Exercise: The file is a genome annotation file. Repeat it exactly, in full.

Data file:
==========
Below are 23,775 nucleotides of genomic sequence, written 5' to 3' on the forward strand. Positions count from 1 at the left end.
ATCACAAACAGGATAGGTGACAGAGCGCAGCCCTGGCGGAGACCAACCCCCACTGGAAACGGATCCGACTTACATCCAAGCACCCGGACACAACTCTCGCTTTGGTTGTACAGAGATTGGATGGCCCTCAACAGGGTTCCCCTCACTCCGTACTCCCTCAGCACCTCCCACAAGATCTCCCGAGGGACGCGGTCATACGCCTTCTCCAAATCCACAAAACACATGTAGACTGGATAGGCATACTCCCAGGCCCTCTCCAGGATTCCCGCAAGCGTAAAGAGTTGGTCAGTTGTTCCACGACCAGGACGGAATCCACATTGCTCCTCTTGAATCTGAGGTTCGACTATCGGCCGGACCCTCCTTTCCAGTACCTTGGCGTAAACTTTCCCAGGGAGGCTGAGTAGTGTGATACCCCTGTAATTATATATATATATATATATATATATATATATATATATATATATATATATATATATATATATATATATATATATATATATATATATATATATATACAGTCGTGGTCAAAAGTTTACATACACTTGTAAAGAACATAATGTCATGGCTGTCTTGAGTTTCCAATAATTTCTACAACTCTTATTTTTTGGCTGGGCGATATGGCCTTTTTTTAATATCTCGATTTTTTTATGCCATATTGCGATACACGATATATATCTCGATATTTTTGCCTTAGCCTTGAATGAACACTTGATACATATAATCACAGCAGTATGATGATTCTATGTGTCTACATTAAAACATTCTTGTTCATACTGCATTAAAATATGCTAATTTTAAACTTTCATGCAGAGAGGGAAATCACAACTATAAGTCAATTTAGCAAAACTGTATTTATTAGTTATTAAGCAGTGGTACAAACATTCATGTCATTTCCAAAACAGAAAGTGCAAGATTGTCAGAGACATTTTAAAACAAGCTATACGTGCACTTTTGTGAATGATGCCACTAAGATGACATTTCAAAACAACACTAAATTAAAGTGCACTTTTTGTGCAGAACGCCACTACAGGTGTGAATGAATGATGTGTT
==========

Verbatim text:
Below are 23,775 nucleotides of genomic sequence, written 5' to 3' on the forward strand. Positions count from 1 at the left end.
ATCACAAACAGGATAGGTGACAGAGCGCAGCCCTGGCGGAGACCAACCCCCACTGGAAACGGATCCGACTTACATCCAAGCACCCGGACACAACTCTCGCTTTGGTTGTACAGAGATTGGATGGCCCTCAACAGGGTTCCCCTCACTCCGTACTCCCTCAGCACCTCCCACAAGATCTCCCGAGGGACGCGGTCATACGCCTTCTCCAAATCCACAAAACACATGTAGACTGGATAGGCATACTCCCAGGCCCTCTCCAGGATTCCCGCAAGCGTAAAGAGTTGGTCAGTTGTTCCACGACCAGGACGGAATCCACATTGCTCCTCTTGAATCTGAGGTTCGACTATCGGCCGGACCCTCCTTTCCAGTACCTTGGCGTAAACTTTCCCAGGGAGGCTGAGTAGTGTGATACCCCTGTAATTATATATATATATATATATATATATATATATATATATATATATATATATATATATATATATATATATATATATATATATATATATATATATATACAGTCGTGGTCAAAAGTTTACATACACTTGTAAAGAACATAATGTCATGGCTGTCTTGAGTTTCCAATAATTTCTACAACTCTTATTTTTTGGCTGGGCGATATGGCCTTTTTTTAATATCTCGATTTTTTTATGCCATATTGCGATACACGATATATATCTCGATATTTTTGCCTTAGCCTTGAATGAACACTTGATACATATAATCACAGCAGTATGATGATTCTATGTGTCTACATTAAAACATTCTTGTTCATACTGCATTAAAATATGCTAATTTTAAACTTTCATGCAGAGAGGGAAATCACAACTATAAGTCAATTTAGCAAAACTGTATTTATTAGTTATTAAGCAGTGGTACAAACATTCATGTCATTTCCAAAACAGAAAGTGCAAGATTGTCAGAGACATTTTAAAACAAGCTATACGTGCACTTTTGTGAATGATGCCACTAAGATGACATTTCAAAACAACACTAAATTAAAGTGCACTTTTTGTGCAGAACGCCACTACAGGTGTGAATGAATGATGTGTT